I wrote this guide several years back when I was promoted to manage a sales team. As a manager, the first thing I wanted everyone to understand is what I expected from them. This evolved into a little more than that. Yesterday, a former younger colleague of mine, who I had helped mentor, asked me to resend this document to him, as he was thinking about how to advance in his career, and he remembers me having really good advice, but of course, he didn’t save the document.
This is a preliminary peek at my upcoming “How to be Professional” ebook.
So here it is, barely edited from its raw form.
This is how I have built my career, and it’s what I expect from other professional salespeople and their support staff (sales engineers, inside salespeople, etc.). The key to us beating our competition is in this “code”, I believe.
Strive to return all emails and phone calls on the same day they were received. Even if it’s just “Can’t talk now, will call you later”. This little effort lets those we work with (and for) know that you are working, and alive, and that you care enough to return their communications. A lack of responsiveness shows a lack of respect. I’m sure no one wants to disrespect their partners/coworkers. The higher the position of the caller, the more responsive you should aim to be.
This covers a lot. Show up on time, there is no excuse for lateness. I strive to be there 15-20 minutes early so I have time to set everything up and be ready to go at the time of the meeting. Be professionally dressed. You can never be “overdressed” in sales. You can be over the top, which is a different story, and you should never be over the top. If you need to know the difference, let me know. Especially important in your communications, now that we will be tracking them in SFDC, is that you really strive to keep your communications clear and concise and professional. We all have those close friends we joke with. Try to keep that off of email. Don’t do anything you wouldn’t want your mother, or the CEO, to know about. When you answer the phone, use a professional opener. Don’t just answer “hello?” or “This is Joe” make this your own style, and use what feels comfortable. I try to say “<company name> this is Iain”. Never think that because you know who is calling via caller ID that it’s OK to answer differently. They may have someone conferenced in. Similarly, don’t put your colleagues in that situation. Be especially careful with speakerphones.
Under-promise and over-deliver. Take notes of all important conversations for yourself. These notes are so you can refer back to specific details later when you need to. The better your notes are, the better you will come across when the deal comes alive after a three-month dormant period. Follow up also means that after a business meeting, send a note to summarize your meeting, thank your host, etc. Anything from a quick note to say “thanks for meeting with us today,” or something more formal around a POC and the next steps. These documents differentiate you as a professional sales person and help your contacts repeat your message to their colleagues.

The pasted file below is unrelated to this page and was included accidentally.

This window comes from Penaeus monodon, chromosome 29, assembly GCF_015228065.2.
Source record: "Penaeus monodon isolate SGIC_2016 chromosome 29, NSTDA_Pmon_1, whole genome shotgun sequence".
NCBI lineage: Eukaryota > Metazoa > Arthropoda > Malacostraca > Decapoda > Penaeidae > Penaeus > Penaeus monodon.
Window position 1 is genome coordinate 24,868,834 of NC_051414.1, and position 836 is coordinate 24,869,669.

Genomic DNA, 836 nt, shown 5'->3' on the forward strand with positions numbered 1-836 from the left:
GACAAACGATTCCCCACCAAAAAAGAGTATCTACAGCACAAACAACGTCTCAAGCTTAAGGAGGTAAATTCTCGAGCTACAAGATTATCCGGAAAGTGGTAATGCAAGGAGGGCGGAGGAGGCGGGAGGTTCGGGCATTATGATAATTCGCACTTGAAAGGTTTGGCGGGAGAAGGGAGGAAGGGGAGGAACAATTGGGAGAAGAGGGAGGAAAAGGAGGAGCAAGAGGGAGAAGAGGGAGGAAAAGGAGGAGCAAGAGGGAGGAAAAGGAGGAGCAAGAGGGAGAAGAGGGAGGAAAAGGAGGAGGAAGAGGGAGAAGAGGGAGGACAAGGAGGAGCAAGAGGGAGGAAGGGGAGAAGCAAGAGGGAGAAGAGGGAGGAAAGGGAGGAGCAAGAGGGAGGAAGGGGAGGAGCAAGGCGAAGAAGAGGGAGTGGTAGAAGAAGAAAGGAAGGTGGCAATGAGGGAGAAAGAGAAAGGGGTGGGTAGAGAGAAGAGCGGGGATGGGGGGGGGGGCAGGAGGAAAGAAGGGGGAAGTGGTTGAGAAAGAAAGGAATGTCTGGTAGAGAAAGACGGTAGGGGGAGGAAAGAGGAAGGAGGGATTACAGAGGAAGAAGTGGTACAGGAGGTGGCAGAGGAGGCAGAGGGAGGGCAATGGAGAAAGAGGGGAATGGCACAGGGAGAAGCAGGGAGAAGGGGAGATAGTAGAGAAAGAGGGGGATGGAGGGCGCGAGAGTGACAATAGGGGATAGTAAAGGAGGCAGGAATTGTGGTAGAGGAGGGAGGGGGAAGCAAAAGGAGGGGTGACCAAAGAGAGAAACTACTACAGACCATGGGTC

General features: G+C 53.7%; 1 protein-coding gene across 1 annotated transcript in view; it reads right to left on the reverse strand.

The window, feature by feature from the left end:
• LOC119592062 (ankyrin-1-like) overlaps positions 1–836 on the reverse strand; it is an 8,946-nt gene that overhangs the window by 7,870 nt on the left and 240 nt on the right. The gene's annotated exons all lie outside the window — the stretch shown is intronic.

Invite suggestions on how you can do better, and adjust accordingly. Never gloat, never slam the competition, accept thanks and praise when given. There is no room for an ego in sales.
One of the most important things I learned early in my travels was to befriend my partners. It makes working with them that much more enjoyable, especially when that 18-hour day ends by going to dinner with them. Go that extra step, find out about them, their lives, their kids, etc. This forms personal bonds that last beyond your current employment. You will be shocked, later in life, when you realize how small the world is. Specific industries are even smaller. You never know who your boss will be in the future. Act accordingly.
Go that extra step. Do a Google search, look at the customer’s website, read some of their propaganda, find an important issue in their industry, anything that you can anchor on to show the customer that you go above and beyond and that you care. If you have an angry customer/partner, research in SFDC to get up to speed, read the SOW, etc. Do the work. You can never be too prepared.
It shows. If you like what you do, and you enjoy your job and your customers, it shows in everything you do, and customers and partners will believe you and trust you more than if you are evasive, curt and miserable.
If you need to complain, please, call me and vent. I’m happy to do that, everyone needs this from time to time. Do not vent, air dirty laundry, etc. with your customers or partners, or even each other. You guys all kill yourselves, the last thing you want is to listen to someone else’s idea of how bad things are. It’s just bad form, and we want to keep some mystery “behind the curtain”. It’s safe to say that anyone reading this hasn’t worked only 40 hours in a week in a long, long time. We all sacrifice and do what it takes to get our jobs done, some more than others. We all have different thresholds of what we, and our significant others, can tolerate. Be cognizant of that, but let it go. This isn’t a competition, we are a team. And again, if you need to vent, call me, I enjoy talking people off of ledges.
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